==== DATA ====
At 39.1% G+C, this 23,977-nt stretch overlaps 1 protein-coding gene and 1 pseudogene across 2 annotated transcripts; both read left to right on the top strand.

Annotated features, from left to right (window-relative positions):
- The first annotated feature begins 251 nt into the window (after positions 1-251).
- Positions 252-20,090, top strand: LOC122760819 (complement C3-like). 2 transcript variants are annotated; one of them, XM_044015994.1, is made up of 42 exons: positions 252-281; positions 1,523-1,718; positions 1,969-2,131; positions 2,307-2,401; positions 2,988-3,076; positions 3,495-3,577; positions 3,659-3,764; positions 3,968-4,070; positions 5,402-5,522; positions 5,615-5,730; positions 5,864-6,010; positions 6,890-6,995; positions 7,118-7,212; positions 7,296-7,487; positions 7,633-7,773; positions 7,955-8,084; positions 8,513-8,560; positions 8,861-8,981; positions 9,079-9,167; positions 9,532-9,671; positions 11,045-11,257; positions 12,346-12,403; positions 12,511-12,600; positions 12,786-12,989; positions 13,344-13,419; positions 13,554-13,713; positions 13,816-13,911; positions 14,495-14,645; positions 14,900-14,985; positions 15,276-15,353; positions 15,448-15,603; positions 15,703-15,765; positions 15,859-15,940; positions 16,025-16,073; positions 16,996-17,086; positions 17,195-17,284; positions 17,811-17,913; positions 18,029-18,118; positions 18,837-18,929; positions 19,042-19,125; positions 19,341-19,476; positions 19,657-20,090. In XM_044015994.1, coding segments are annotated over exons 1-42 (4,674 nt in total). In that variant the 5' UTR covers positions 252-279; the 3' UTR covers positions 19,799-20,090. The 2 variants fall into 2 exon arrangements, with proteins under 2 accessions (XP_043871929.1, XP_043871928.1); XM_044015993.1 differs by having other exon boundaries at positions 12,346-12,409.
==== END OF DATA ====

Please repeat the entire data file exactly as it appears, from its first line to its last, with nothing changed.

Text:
At 39.1% G+C, this 23,977-nt stretch overlaps 1 protein-coding gene and 1 pseudogene across 2 annotated transcripts; both read left to right on the top strand.

Annotated features, from left to right (window-relative positions):
- The first annotated feature begins 251 nt into the window (after positions 1-251).
- Positions 252-20,090, top strand: LOC122760819 (complement C3-like). 2 transcript variants are annotated; one of them, XM_044015994.1, is made up of 42 exons: positions 252-281; positions 1,523-1,718; positions 1,969-2,131; positions 2,307-2,401; positions 2,988-3,076; positions 3,495-3,577; positions 3,659-3,764; positions 3,968-4,070; positions 5,402-5,522; positions 5,615-5,730; positions 5,864-6,010; positions 6,890-6,995; positions 7,118-7,212; positions 7,296-7,487; positions 7,633-7,773; positions 7,955-8,084; positions 8,513-8,560; positions 8,861-8,981; positions 9,079-9,167; positions 9,532-9,671; positions 11,045-11,257; positions 12,346-12,403; positions 12,511-12,600; positions 12,786-12,989; positions 13,344-13,419; positions 13,554-13,713; positions 13,816-13,911; positions 14,495-14,645; positions 14,900-14,985; positions 15,276-15,353; positions 15,448-15,603; positions 15,703-15,765; positions 15,859-15,940; positions 16,025-16,073; positions 16,996-17,086; positions 17,195-17,284; positions 17,811-17,913; positions 18,029-18,118; positions 18,837-18,929; positions 19,042-19,125; positions 19,341-19,476; positions 19,657-20,090. In XM_044015994.1, coding segments are annotated over exons 1-42 (4,674 nt in total). In that variant the 5' UTR covers positions 252-279; the 3' UTR covers positions 19,799-20,090. The 2 variants fall into 2 exon arrangements, with proteins under 2 accessions (XP_043871929.1, XP_043871928.1); XM_044015993.1 differs by having other exon boundaries at positions 12,346-12,409.